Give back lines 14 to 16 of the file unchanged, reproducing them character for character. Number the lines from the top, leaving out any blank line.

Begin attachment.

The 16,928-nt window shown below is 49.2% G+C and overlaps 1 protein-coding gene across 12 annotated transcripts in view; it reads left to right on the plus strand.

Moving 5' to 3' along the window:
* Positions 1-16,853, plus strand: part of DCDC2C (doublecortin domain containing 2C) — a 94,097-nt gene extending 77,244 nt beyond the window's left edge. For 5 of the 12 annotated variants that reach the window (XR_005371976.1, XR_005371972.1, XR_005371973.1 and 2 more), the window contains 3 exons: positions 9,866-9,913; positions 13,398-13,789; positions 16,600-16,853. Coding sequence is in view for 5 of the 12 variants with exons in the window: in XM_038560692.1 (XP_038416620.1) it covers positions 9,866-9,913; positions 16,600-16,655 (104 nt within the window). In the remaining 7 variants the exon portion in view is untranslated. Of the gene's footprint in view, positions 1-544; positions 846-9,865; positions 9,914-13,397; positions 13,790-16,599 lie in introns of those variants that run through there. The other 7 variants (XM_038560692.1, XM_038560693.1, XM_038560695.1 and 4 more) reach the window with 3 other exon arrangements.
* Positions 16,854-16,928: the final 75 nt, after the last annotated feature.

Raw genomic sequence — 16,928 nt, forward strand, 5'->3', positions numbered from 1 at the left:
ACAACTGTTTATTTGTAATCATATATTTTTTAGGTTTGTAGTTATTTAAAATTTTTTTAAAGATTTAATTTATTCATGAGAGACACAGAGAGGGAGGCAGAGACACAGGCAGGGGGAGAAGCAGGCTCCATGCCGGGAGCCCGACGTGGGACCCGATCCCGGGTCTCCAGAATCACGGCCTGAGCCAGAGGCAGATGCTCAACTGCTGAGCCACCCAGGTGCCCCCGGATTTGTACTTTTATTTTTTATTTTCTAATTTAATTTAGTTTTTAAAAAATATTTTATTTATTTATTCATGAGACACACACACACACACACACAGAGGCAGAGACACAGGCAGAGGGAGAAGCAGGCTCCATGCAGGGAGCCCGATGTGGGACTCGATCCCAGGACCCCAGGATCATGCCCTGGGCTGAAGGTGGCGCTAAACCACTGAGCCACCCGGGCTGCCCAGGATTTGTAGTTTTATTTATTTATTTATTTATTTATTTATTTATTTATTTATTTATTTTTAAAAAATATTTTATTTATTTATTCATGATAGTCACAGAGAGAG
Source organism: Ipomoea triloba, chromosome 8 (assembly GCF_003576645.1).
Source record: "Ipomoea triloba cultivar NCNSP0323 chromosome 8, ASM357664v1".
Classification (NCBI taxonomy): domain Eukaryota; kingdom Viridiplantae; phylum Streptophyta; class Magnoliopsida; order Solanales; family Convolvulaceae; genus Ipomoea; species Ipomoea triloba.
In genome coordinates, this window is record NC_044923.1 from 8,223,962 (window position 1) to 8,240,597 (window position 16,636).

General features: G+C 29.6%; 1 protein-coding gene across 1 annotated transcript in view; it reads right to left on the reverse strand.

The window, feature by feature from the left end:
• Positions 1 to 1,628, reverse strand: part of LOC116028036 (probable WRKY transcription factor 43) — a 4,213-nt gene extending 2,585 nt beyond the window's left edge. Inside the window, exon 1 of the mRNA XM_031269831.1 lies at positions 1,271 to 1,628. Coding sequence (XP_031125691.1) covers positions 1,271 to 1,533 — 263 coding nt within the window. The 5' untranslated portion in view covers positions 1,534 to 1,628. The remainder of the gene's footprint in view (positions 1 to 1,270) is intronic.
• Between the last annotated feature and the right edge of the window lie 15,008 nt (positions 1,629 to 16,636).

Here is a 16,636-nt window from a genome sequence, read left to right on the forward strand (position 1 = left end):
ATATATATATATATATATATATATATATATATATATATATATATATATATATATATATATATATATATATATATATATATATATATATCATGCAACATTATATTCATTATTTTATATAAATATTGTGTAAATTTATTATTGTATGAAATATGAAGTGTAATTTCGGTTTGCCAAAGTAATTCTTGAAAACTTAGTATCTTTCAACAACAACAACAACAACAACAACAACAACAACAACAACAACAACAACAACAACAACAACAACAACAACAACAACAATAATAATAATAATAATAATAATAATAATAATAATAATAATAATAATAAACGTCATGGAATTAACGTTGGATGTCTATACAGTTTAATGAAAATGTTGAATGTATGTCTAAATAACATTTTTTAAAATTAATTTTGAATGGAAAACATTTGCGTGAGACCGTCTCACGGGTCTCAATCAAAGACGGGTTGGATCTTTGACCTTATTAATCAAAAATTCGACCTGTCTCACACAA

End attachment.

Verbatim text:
• Between the last annotated feature and the right edge of the window lie 15,008 nt (positions 1,629 to 16,636).

Here is a 16,636-nt window from a genome sequence, read left to right on the forward strand (position 1 = left end):
ATATATATATATATATATATATATATATATATATATATATATATATATATATATATATATATATATATATATATATATATATATATATCATGCAACATTATATTCATTATTTTATATAAATATTGTGTAAATTTATTATTGTATGAAATATGAAGTGTAATTTCGGTTTGCCAAAGTAATTCTTGAAAACTTAGTATCTTTCAACAACAACAACAACAACAACAACAACAACAACAACAACAACAACAACAACAACAACAACAACAACAACAACAACAATAATAATAATAATAATAATAATAATAATAATAATAATAATAATAATAAACGTCATGGAATTAACGTTGGATGTCTATACAGTTTAATGAAAATGTTGAATGTATGTCTAAATAACATTTTTTAAAATTAATTTTGAATGGAAAACATTTGCGTGAGACCGTCTCACGGGTCTCAATCAAAGACGGGTTGGATCTTTGACCTTATTAATCAAAAATTCGACCTGTCTCACACAA